I made Grandpa Pete happy by coming to stay in my old room temporarily. Besides, both Luther and I were put on suspension until a full investigation and hearing took place. My grandfather preened his lawyer feathers by getting Luther and myself suspension with pay.

The morning sunlight hit me in the face, forcing me to move around in my bed. I looked around the room and my eyes focused on Grace sitting in a rocking chair, looking to be knitting. She caught my startled stare. “Well, good morning, Glenda. I’m waiting for you to muster up some consciousness so I can put some ointment on your wounds.”

As she approached, I balked back with a scowl on my face and plenty of bad will towards her. “I’m not some infant with diaper rash. Don’t approach me with that A&D tube!”

“Sweetie, the skin around your wounds has become painfully tight. To be able to move around without pain, this ointment will help,” Grace said, undeterred by my growling.

The only part of her nursing that felt uncomfortable was when she lifted off the myriad of bandages. The soft movement of the thick, greasy ointment did take away the stinging. Soon, I felt like moving around enough to get out of bed.

“I hate to admit it, but you are absolutely right,” I said, giving off a sigh of relief.

“I’m going downstairs to prepare breakfast. Come on to the kitchen when you get decent,” she said, walking towards my bedroom door.

“Grace, before you go, why are you doing this?”

She turned around and smiled at me. “You and your partner rid this community of a vile killer. No matter how strange your account sounds, I believe you.”

I was again taken by surprise by someone I did not particularly approve of. She would have been the last person I would expect to be in my corner. “Thanks, Grace, for the words and the A&D application.”

Getting cleaned up and dressed went rather slow. The skin around my wounds pulled some whenever I moved. The steps going downstairs proved to be the real challenge; with each downward step, my left side sang with stiffness and stabbing, prickly soreness.

I walked into the kitchen, finding a welcome surprise. Luther sat at the kitchen table across from Grandpa Pete, with most of the top surface covered in file folders and scattered papers.

“Well, this looks like the place to be,” I said, showing a cheeriness that was usually not my nature.

Grace brought me a cup of coffee; my first sip pleasantly surprised me. She knew how I took it; two sugars and plenty of half ‘n’ half. Luther pulled out a file folder underneath a mound of my grandfather’s printed papers.

He handed me a file folder. “I’ve been waiting for you to enter the land of the living again.”

Drinking my heavenly cup of coffee, I read a report from Ava Mead from the APD Forensics Division. A twinge of excitement hit me as my eyes rested on this statement. “Bone pieces analyzed came from a young duckling fetus, gestation 22 weeks with nondescript structure density. DNA testing shows the victim, Glenda McMahan, was maimed by a large animal where the surface of digits defined a claw configuration.”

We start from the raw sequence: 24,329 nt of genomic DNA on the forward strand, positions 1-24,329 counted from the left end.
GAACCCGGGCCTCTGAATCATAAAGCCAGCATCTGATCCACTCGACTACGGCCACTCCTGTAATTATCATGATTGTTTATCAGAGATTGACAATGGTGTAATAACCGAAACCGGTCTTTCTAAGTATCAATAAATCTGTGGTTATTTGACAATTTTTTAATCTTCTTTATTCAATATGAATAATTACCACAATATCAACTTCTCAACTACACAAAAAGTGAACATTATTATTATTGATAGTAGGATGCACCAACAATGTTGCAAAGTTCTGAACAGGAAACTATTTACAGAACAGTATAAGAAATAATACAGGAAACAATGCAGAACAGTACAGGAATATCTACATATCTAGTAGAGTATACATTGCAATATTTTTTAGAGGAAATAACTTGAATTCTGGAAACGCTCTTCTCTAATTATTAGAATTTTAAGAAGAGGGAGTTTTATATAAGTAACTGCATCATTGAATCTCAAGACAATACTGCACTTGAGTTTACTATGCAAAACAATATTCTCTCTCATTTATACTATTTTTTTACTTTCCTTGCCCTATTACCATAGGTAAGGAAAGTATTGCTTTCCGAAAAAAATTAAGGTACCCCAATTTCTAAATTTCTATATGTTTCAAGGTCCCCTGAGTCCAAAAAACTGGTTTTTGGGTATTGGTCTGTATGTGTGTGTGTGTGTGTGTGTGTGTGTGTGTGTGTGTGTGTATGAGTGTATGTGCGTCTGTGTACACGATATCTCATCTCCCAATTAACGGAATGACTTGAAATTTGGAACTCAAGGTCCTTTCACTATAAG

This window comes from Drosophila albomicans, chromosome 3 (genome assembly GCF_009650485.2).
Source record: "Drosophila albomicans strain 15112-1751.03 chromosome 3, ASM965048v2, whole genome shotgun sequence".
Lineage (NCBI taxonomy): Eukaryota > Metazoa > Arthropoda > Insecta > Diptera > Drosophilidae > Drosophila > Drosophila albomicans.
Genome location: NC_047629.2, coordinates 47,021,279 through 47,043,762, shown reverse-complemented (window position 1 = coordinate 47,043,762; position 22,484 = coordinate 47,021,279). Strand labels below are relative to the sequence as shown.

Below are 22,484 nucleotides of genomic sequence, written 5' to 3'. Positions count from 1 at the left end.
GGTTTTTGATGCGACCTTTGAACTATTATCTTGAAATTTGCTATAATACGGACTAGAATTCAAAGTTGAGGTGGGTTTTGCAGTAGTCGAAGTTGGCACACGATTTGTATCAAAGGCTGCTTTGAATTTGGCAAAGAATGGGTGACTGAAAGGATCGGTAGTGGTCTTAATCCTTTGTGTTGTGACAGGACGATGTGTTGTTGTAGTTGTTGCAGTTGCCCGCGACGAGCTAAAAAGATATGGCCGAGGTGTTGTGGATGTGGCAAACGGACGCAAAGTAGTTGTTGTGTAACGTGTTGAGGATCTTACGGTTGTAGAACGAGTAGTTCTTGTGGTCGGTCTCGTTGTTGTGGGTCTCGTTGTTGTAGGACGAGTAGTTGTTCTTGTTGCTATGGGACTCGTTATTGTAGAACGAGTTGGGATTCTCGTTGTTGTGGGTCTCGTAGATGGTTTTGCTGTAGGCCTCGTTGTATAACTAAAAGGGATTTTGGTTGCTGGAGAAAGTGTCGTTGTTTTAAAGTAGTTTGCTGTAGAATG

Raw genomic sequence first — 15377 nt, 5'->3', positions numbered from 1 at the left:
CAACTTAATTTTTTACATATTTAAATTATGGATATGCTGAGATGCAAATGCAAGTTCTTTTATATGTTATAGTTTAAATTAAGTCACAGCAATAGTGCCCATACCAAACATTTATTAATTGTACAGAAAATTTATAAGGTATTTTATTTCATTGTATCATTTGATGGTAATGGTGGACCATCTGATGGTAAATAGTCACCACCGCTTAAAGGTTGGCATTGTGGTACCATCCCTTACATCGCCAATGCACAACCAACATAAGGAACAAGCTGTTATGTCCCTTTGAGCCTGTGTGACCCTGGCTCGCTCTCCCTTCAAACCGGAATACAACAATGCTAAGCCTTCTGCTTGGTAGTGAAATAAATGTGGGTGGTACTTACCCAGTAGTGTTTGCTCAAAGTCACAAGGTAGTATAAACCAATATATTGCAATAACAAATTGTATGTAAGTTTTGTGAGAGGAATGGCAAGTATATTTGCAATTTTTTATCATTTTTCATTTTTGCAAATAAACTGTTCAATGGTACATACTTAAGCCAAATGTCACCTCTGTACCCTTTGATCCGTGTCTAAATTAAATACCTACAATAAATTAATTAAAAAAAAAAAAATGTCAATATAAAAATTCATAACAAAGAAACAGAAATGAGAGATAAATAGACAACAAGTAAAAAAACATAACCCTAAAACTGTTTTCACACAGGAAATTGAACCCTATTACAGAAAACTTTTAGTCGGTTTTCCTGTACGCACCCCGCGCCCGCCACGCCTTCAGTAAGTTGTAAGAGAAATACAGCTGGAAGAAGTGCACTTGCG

“Luther, did Althea have the same kind of results?” I asked, my mind coming back to a detective’s analytical mode of curiosity.

“Yes, indeed. Not totally similar; you had different wounds. The results bear the same message. I’m sure your grandfather will agree with me that this type of confirmation can be used in the trial of Amora Rathbone.”

“Pete, can you use this on the brutality charges?” I asked.

“Not directly, only in the explanation of the pursuing of a suspect with the unique characteristics of beastly shapeshifting abilities.”

“The way Amora is acting in custody, it will be difficult to get any kind of information out of her on the attacks and the killings. When she does speak, she repeats over and over that she was beaten before being brought in,” Luther said, showing frustration with his crinkled-up skin between his eyebrows.

I put down my cup and sat up straight. I said in a loud commanding tone, “I want to see her!” I folded my arms, studying Luther’s expression, then looked over at Grandpa Pete.

Grace announced breakfast to be served in the living room. We ate the scrambled eggs, blueberry scones, and bacon in silence until I got a delayed reaction to my loud request.

“I can get you permission to see her at the proper venue if you promise not to threaten her,” Grandpa Pete stressed.

“I can do that. I will do you one better. I want you, Luther, and Mitch Gable to watch us from the double-sided glass in the Special Units room at the division,” I told him.


In only three days, I was informed by Grandpa Pete I was to be given access to interview Amora. The day of the visitation was to be on the Friday of the same week I got permission. To myself, I named the day “Bloody Friday”. My anticipation was on high alert of how I would siphon the details from her to confirm our team’s outrageous method of capture.

I took long walks each day in the neighborhood with the family’s Great Dane, Lola. My mobility was improving. The neighborhood scenery of palatial homes and rolling, manicured lawns gave me the ability to come up with a strategy I had not in mind when I requested this; introduce how she grew up, her parents, including her estranged mother.

The day came. I chose not to wear my usual detective attire of a black suit with a white top or dress shirt. I arrived at the detective division wearing jeans and a flowered blouse.

Officer Faraday manned the front desk. “Wow! You sure look better than the last time we spoke.”

“Thanks, Frank. I want to really show my gratitude for your quick thinking. At that time, I was such a mess and not thinking.”

“Sergeant Gable gave me the heads up on the prisoner’s visitation today. They took her back ten minutes ago. See you later, Glenda,” Frank said, with a smile.

Mitch Gable and Luther met me at the door. Mitch said to me, “Your grandfather is on the other side of the glass. She is yours for the next hour.”